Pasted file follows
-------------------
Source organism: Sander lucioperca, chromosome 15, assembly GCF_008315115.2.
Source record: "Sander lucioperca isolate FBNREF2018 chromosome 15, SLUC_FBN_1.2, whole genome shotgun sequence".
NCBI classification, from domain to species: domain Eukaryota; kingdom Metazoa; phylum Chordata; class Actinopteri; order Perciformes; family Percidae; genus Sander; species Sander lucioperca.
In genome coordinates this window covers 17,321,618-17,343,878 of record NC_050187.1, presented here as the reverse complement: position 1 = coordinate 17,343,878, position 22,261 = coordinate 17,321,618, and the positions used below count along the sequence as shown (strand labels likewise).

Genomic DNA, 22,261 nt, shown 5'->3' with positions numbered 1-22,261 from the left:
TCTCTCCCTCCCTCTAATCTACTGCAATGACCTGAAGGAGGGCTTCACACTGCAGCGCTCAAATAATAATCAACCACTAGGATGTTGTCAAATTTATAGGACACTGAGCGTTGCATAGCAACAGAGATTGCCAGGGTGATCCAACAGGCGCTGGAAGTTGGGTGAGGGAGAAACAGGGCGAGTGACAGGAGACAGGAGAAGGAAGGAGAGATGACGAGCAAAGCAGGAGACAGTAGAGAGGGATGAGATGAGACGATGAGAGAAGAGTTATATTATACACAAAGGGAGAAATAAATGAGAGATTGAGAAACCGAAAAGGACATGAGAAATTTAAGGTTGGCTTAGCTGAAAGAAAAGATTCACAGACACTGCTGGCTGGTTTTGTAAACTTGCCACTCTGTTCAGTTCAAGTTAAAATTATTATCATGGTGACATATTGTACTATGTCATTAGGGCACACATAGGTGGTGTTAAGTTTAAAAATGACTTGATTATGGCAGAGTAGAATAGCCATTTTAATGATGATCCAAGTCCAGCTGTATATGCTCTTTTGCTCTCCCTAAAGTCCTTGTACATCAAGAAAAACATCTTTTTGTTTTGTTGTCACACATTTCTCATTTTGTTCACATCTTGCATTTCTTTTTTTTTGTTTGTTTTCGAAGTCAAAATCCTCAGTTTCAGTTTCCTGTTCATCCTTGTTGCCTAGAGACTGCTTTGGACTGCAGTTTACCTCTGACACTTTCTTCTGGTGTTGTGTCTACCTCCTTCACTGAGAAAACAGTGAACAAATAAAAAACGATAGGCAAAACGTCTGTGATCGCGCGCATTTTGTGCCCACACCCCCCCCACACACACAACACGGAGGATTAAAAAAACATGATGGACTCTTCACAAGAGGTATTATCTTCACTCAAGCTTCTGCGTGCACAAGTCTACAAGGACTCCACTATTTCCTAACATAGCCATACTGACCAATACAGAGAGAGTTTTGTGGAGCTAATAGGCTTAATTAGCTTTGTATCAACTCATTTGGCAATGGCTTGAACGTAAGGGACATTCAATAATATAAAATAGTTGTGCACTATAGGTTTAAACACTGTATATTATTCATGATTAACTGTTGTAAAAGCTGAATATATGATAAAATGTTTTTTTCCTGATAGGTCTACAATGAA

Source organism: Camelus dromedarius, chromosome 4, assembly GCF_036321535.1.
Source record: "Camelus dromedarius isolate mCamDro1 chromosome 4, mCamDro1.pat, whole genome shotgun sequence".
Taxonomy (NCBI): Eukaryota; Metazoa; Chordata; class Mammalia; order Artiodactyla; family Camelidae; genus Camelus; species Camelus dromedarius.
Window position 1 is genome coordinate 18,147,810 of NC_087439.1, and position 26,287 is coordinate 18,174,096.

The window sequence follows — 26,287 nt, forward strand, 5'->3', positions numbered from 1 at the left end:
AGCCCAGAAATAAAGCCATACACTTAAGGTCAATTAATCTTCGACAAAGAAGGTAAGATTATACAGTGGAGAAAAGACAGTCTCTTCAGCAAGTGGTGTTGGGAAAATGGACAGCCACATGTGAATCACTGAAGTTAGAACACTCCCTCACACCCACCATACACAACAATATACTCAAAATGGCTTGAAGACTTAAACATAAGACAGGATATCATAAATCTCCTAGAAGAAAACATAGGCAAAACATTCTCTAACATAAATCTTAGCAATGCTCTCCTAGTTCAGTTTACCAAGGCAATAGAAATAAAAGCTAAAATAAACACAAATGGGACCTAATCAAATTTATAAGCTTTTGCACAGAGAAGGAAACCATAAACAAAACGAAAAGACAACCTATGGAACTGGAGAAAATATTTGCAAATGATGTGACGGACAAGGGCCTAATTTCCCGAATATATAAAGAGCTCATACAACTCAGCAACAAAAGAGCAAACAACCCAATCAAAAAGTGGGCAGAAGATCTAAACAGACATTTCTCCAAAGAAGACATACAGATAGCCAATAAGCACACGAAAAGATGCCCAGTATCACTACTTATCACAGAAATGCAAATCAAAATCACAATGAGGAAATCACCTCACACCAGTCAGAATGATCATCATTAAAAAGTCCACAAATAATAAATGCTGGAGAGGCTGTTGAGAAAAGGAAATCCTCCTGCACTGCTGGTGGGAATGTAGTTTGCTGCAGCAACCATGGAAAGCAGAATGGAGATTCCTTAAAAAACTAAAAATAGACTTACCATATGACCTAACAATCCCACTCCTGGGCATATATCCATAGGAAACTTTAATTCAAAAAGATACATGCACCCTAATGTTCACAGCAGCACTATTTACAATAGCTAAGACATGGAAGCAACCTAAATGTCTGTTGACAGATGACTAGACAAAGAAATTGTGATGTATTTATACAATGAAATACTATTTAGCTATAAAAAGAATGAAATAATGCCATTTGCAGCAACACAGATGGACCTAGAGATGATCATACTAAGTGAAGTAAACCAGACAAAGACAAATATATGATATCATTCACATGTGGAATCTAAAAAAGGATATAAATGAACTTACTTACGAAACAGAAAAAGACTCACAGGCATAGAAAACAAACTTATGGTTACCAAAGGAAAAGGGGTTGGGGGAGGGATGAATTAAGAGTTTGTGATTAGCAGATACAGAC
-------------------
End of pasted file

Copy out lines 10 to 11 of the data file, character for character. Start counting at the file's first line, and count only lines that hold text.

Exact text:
Window position 1 is genome coordinate 18,147,810 of NC_087439.1, and position 26,287 is coordinate 18,174,096.

The window sequence follows — 26,287 nt, forward strand, 5'->3', positions numbered from 1 at the left end: